“Poetry shows you what you are inside, what is on your mind or in your heart when you might not even know it.”

Mother’s Day morning
and I have no present.
No money.
I walk outside.

Kicking the dirt,
my toes hit a rock.
A smooth speckled oval,
it could be a gargoyle egg.
Or a paperweight.
Stuck in a box,
wrapped in the gold paper
Mother saved from Christmas,
the old tape peeled off,
it looks like a good gift.

She shakes the box, smiling,
while I stare at her hands
untying the ribbon,
tearing the paper,
lifting the lid.
She holds the rock with flat fingers,
like some rotten egg.

Mother walks into the kitchen,
puzzling. She puts a clove of garlic
on her thick round cutting board
and brings the rock down hard.

“A garlic rock,” she says,
pulling chunks of garlic
from the broken skin.
“Just what I needed.”





by G. Neri

“Poetry is like dreaming through time — a visceral punch to the gut that brings everything back home again. Poetry makes the past immediate, lets you taste sea air, feel gravel on the ground, smell your grandma’s cooking like you’re standing right outside her window. You want to close your eyes and just breathe it in.”

Mami always done said:
when you missin’ home,
make you some gumbo!

Gumbo is life
spicy an’ hot ’nuff
to make you sweat.

Gumbo is life —
rich an’ brown
an’ smellin’ of heavenly

Gumbo is you an’ me
an’ this in here
(pointing to my heart).

So stop your mopin’, child!
You homesick?
Make you some gumbo
an’ you’ll be right at home,
no matter where you are!

Get that roux goin’!
White flour an’ butter
over a hot fire
’til it turn muddy brown,
just like the M’ssippi.
The river will take you home.

Then come the earth
which cradles the river —
carrot an’ celery,
pepper an’ onion an’ tomato,
an’ don’t forget the okra —
soft ’nuff to slide down your throat.
Spice it up just right
till it lights up the room.
Then come the meat —
the breath of life.
You got your chicken,
your andouille sausage,
your shrimp an’ crawdad.
Plus a secret flavor from your childhood —
Spam, the meat in a can!
It’s the surprise ingredient (like you).
Top all that with some filé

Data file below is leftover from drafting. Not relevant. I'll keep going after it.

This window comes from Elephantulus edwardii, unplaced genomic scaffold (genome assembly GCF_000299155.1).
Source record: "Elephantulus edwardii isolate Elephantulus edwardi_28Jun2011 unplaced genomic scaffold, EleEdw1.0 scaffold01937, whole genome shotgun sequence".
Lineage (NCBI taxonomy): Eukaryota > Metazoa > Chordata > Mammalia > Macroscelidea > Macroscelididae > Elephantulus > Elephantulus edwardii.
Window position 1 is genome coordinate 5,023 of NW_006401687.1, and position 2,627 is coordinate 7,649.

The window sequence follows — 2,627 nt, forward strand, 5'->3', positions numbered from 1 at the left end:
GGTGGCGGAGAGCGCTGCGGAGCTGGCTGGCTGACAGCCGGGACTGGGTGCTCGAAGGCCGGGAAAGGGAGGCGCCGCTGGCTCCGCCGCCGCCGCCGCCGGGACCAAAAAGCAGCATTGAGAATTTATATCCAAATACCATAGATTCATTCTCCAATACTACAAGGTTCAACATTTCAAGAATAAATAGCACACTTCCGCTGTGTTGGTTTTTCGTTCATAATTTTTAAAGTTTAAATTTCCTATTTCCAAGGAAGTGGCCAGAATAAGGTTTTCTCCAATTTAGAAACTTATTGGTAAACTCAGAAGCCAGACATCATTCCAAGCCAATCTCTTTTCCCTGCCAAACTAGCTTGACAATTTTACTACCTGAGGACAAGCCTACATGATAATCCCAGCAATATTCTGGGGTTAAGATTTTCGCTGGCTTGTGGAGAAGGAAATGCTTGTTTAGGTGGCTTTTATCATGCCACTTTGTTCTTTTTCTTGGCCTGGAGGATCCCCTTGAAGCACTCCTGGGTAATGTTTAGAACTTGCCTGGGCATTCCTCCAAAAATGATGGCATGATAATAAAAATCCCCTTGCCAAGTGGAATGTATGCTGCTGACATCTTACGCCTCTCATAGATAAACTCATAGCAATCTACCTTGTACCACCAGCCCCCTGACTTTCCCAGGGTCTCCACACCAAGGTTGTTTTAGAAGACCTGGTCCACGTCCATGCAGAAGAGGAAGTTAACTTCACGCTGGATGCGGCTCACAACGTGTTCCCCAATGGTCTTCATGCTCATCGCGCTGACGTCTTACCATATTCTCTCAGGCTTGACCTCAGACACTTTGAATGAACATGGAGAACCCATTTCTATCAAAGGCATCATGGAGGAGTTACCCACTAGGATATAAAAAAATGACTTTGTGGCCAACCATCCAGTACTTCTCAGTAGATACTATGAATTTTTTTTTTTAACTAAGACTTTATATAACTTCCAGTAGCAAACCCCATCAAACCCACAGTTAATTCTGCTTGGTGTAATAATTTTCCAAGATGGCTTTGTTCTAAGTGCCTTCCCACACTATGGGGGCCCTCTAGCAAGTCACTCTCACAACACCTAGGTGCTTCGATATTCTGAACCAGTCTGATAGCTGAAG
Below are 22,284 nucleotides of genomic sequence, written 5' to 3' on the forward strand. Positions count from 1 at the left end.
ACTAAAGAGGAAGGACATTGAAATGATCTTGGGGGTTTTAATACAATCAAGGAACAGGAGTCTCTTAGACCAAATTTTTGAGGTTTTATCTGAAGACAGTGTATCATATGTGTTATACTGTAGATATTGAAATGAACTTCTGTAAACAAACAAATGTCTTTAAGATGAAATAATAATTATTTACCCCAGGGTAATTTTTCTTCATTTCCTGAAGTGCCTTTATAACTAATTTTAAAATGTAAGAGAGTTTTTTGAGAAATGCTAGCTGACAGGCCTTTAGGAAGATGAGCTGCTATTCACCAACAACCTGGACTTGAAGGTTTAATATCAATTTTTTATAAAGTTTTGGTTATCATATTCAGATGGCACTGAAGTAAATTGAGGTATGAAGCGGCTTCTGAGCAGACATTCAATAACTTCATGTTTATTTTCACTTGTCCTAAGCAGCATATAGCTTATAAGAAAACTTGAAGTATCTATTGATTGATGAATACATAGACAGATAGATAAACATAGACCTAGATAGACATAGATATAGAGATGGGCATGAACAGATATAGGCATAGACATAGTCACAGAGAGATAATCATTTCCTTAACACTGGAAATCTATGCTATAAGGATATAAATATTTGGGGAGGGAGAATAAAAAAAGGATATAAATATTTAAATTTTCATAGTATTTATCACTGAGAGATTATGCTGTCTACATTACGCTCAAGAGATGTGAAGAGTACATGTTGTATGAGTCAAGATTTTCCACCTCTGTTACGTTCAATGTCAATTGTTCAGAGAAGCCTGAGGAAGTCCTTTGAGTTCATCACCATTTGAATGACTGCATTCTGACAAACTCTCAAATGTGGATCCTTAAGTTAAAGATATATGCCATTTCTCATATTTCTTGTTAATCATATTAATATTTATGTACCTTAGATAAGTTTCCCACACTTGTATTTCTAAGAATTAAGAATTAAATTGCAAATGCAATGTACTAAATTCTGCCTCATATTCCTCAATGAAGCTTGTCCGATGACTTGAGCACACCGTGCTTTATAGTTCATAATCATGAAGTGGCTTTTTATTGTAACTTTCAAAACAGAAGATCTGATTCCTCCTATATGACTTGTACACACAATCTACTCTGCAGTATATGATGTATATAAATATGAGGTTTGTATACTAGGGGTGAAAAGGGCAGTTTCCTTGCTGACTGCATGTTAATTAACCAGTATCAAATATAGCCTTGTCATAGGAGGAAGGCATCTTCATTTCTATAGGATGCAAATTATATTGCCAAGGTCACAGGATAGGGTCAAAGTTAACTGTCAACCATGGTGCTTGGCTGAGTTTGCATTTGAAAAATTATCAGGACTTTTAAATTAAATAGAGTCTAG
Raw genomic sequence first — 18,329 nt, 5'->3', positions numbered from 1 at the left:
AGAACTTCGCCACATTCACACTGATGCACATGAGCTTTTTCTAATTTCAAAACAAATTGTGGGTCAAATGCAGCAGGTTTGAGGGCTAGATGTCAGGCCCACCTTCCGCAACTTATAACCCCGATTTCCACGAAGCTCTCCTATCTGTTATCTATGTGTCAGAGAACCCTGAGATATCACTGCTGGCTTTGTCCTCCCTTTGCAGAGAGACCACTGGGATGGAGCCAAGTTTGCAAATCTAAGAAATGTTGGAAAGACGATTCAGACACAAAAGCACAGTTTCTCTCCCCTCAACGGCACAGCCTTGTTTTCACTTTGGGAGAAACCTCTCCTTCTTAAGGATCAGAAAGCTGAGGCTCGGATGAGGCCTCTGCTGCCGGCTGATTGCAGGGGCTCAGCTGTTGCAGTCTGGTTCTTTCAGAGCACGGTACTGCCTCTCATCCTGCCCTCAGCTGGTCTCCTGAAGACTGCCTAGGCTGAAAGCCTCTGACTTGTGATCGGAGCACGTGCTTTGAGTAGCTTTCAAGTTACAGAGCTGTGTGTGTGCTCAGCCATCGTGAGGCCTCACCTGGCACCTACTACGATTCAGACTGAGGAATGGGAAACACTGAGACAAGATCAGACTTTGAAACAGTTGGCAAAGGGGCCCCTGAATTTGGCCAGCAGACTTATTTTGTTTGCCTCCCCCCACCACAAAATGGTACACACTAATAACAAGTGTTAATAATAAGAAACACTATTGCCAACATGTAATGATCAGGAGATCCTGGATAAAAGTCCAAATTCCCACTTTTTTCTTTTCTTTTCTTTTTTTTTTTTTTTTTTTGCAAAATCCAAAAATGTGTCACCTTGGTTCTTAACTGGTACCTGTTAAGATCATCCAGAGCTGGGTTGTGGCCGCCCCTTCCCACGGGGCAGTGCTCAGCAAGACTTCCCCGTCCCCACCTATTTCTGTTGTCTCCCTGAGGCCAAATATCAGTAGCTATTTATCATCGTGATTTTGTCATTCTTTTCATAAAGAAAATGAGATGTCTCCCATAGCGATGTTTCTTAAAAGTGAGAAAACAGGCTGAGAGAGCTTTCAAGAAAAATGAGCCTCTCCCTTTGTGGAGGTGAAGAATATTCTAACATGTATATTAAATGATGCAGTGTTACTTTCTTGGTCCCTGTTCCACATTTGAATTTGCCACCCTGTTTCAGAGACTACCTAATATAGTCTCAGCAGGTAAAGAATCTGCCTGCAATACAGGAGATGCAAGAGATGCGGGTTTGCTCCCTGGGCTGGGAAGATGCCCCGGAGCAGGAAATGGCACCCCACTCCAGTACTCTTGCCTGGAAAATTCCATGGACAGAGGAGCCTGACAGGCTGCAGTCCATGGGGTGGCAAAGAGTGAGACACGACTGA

ground from leaves of a sassafras tree,
smellin’ like the sweet bayou,
deep an’ full of mystery.

Gumbo is the food of your people —
African, French, Spanish, Choctaw —
stirred all together in a Creole mix
and simmered over time
under a hot Louisiana sun.
All this is part of America
an’ part of you,
no matter where you are
or who you with.

You could be in California
or Florida or Minnesota
for that matter.
Get some gumbo in you,
and CooWee!
you’ll be right home again.

So spin some rousin’ zydeco tunes
an’ open all the windows —
Gumbo is bein’ served
an’ things is about to get hot
up in here!



My first thought upon reading Janet’s touching poem was that with a mother that thoughtful and loving, it’s no wonder she grew up with such a beautiful, giving spirit. Here, a young girl receives an intangible gift in return — the knowledge that her gesture was truly appreciated and valued. How wonderful to have such a clever, imaginative parent!

I love the musicality and heartbeat in Greg’s poem, how skillfully he relates an essential truth: the food we grew up with defines us; it always tastes like home. Had to smile at the mention of Spam, definitely something that takes me back to Hawai’i. There’s nothing like a good recipe poem to stir the senses and evoke fond memories.

Though I was familiar with all the poets in this collection, I enjoyed learning something new about their pasts and seeing their childhood photos. It was also a pleasure to see the work of several new-to-me artists: different styles, techniques, visual statements. Fabulous!

Thank you for this book, Lee. Dear One, we remember.



I REMEMBER: Poems and Pictures of Heritage
compiled by Lee Bennett Hopkins
published by Lee & Low Books, October 2019
Illustrated Poetry Anthology for ages 9-12, 56 pp.
**Starred Reviews** from Kirkus, School Library Journal and Publishers Weekly




The wonderful and winsome Amy Ludwig VanDerwater is hosting the Roundup at The Poem Farm. Waltz on over to check out the poetic goodness being served up in the blogosphere this week. Stay safe, be well, and have a good weekend. On Monday, light a birthday candle and read a poem in memory of Lee.


*Collection copyright © 2019 Lee Bennett Hopkins. All rights reserved.

*Interior spread of “Mother’s Day,” text copyright © 2019 Janet S. Wong, illustration © 2019 Simone Shin, published by Lee & Low. All rights reserved.

*Interior spread of “Gumbo Nation,” text copyright © 2019 G. Neri, illustration © 2019 Charlotte Riley-Webb, published by Lee & Low. All rights reserved.

*Copyright © 2020 Jama Rattigan of Jama’s Alphabet Soup. All rights reserved.

26 thoughts on “I Remember: Poems and Pictures of Heritage compiled by Lee Bennett Hopkins